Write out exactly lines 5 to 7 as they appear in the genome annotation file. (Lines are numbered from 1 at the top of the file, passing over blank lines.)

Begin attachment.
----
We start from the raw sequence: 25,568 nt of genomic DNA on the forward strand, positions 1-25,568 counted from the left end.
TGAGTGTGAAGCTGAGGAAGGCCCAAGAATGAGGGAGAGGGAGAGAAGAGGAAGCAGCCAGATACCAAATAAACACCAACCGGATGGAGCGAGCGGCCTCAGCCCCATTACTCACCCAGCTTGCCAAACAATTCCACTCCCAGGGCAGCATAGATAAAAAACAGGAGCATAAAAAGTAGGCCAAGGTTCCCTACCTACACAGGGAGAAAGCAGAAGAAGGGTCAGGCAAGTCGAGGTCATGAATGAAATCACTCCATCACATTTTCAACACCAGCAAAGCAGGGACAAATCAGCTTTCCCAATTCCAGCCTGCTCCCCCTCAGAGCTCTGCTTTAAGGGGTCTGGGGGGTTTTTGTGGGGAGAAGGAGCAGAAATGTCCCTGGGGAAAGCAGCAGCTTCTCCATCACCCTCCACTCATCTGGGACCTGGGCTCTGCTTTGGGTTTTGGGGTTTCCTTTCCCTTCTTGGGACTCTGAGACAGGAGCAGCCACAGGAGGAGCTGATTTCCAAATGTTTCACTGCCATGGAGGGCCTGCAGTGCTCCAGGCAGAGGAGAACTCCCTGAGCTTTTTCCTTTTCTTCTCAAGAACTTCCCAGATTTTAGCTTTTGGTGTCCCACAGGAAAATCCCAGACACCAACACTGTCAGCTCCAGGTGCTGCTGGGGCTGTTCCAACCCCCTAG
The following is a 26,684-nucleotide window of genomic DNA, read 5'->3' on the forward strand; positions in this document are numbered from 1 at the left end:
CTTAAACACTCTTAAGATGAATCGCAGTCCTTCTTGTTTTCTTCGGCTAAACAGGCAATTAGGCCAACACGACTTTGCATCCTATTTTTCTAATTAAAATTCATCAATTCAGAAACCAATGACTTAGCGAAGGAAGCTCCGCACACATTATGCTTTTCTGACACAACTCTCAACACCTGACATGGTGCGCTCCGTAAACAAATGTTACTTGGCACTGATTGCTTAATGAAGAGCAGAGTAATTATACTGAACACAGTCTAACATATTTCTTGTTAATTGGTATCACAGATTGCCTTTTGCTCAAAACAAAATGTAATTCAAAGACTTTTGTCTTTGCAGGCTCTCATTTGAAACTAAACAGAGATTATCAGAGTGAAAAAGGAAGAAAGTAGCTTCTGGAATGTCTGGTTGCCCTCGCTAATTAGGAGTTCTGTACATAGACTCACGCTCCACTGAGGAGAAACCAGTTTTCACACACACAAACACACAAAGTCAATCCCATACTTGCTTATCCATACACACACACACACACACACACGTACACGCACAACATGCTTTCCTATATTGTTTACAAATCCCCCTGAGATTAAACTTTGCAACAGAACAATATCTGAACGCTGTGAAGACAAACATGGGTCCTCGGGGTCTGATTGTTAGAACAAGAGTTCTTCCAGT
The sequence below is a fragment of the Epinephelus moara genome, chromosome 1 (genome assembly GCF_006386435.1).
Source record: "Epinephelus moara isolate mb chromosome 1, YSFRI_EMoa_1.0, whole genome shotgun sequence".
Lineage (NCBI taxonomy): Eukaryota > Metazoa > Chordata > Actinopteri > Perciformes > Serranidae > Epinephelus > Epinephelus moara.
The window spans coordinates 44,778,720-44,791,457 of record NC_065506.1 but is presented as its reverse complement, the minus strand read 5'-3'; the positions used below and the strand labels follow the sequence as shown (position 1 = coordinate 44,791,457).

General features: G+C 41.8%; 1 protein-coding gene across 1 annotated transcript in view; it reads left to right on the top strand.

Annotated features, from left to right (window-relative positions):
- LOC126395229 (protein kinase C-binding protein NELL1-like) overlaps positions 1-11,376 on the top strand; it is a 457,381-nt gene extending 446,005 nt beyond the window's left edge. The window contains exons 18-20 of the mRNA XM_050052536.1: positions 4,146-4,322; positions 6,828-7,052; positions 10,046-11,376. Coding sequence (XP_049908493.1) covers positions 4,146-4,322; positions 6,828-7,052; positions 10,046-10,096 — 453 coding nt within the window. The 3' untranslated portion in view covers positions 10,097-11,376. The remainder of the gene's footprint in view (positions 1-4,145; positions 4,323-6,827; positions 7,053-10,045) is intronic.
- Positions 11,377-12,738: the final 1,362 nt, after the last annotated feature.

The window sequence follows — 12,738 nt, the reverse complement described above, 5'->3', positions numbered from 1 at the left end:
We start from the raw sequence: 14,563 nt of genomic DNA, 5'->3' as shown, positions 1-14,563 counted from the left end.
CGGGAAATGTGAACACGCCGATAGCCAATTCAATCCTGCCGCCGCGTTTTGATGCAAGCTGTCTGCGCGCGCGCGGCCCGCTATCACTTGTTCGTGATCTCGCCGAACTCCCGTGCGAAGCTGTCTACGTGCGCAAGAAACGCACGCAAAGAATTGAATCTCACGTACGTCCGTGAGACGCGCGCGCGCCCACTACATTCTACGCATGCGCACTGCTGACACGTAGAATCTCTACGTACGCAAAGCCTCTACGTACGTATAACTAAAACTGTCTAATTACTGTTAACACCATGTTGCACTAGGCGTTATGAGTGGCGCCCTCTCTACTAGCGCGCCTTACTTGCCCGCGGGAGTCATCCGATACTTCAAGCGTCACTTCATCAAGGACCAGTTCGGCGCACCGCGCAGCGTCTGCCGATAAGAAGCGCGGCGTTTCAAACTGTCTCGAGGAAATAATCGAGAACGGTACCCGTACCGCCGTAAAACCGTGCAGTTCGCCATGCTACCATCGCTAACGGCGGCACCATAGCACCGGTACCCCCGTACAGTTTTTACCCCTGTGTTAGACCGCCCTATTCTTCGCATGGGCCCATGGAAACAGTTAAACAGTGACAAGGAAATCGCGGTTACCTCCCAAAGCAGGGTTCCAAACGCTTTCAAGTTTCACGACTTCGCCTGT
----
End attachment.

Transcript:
The sequence below is a fragment of the Epinephelus moara genome, chromosome 1 (genome assembly GCF_006386435.1).
Source record: "Epinephelus moara isolate mb chromosome 1, YSFRI_EMoa_1.0, whole genome shotgun sequence".
Lineage (NCBI taxonomy): Eukaryota > Metazoa > Chordata > Actinopteri > Perciformes > Serranidae > Epinephelus > Epinephelus moara.